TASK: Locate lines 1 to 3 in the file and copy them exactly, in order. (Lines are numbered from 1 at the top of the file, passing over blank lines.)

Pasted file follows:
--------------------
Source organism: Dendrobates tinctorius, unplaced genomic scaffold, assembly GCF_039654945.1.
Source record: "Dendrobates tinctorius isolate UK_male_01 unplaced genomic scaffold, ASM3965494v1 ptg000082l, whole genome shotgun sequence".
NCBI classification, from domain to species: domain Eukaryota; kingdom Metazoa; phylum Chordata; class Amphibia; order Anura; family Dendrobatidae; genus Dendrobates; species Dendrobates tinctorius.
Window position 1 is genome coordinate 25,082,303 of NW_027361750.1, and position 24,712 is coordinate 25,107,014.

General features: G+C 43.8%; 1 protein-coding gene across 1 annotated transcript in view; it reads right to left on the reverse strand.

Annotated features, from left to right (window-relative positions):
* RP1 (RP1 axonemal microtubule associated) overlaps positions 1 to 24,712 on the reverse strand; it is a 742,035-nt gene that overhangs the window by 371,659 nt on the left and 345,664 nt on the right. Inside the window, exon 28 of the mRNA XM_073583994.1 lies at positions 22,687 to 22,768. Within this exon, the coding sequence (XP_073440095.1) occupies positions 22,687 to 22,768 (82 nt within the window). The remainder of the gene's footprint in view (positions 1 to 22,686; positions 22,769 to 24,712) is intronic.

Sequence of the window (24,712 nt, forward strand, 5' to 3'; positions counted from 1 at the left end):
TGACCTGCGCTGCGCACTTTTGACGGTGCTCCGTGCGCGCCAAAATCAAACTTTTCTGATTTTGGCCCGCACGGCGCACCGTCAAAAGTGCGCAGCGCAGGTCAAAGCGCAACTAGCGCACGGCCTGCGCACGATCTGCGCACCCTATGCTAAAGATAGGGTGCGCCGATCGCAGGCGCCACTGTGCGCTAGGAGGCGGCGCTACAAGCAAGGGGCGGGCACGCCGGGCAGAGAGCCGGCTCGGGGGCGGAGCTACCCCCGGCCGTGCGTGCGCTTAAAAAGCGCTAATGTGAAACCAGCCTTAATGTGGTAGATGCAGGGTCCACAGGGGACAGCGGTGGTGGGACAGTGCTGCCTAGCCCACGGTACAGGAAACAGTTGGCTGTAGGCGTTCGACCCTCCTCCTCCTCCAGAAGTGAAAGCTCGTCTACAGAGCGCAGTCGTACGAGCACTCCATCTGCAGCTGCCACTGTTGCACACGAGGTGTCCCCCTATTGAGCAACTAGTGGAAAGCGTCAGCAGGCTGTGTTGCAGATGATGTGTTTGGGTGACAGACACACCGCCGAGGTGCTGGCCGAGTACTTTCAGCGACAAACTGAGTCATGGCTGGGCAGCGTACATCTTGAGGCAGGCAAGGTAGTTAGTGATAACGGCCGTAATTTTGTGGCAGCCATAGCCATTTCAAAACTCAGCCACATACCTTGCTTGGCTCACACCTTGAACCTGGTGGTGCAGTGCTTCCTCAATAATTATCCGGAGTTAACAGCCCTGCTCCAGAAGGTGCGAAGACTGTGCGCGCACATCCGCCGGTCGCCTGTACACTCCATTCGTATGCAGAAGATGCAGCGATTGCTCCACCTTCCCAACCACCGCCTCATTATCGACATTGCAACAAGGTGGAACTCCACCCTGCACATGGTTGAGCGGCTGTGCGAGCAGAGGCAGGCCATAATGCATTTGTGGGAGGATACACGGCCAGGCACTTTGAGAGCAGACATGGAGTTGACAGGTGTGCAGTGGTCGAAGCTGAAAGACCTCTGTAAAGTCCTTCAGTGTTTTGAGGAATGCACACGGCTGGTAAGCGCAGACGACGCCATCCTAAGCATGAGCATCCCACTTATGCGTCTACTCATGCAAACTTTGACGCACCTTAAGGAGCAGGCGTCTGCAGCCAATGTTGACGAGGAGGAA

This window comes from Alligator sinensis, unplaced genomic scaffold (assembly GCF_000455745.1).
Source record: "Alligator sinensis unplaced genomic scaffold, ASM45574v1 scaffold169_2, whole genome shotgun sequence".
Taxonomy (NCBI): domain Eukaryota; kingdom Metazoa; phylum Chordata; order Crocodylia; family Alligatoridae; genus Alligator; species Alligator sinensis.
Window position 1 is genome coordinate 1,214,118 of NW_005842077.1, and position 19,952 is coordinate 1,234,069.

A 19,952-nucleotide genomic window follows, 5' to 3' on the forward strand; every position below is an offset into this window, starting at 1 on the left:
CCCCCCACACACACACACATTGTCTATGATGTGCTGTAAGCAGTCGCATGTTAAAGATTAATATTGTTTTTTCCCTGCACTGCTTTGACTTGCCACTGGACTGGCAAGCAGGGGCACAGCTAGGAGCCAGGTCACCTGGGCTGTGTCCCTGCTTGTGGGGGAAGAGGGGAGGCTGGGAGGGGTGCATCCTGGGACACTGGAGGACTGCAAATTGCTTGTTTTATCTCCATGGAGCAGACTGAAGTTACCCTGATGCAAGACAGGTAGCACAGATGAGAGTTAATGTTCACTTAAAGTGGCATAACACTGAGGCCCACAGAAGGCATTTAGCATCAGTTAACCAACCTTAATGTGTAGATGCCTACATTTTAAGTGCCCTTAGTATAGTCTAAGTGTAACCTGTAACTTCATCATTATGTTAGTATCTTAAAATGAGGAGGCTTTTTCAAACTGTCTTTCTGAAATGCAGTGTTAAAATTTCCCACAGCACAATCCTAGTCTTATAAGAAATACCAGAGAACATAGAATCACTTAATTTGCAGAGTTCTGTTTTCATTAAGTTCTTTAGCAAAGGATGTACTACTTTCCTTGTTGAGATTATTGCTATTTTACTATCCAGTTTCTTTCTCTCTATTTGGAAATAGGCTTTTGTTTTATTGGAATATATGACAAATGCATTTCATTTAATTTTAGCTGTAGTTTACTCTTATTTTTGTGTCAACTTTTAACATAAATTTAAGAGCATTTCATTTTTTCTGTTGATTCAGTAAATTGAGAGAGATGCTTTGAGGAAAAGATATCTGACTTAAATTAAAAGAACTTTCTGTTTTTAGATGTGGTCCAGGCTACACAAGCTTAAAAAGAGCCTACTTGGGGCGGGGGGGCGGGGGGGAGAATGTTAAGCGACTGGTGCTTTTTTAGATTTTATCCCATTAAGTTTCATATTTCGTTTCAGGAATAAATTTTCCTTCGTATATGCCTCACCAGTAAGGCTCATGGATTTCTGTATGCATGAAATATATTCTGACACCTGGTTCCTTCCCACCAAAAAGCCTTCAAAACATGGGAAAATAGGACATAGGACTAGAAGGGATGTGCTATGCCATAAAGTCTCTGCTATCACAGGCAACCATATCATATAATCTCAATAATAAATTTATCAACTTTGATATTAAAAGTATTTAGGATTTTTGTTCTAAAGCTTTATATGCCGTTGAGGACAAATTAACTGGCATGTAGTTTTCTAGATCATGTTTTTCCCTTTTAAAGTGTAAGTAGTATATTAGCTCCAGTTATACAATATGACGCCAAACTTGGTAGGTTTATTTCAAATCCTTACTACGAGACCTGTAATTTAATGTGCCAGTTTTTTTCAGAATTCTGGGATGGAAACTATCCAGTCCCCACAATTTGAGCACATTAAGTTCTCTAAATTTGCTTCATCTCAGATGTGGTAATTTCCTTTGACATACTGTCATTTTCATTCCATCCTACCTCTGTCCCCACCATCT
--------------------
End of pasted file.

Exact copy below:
Source organism: Dendrobates tinctorius, unplaced genomic scaffold, assembly GCF_039654945.1.
Source record: "Dendrobates tinctorius isolate UK_male_01 unplaced genomic scaffold, ASM3965494v1 ptg000082l, whole genome shotgun sequence".
NCBI classification, from domain to species: domain Eukaryota; kingdom Metazoa; phylum Chordata; class Amphibia; order Anura; family Dendrobatidae; genus Dendrobates; species Dendrobates tinctorius.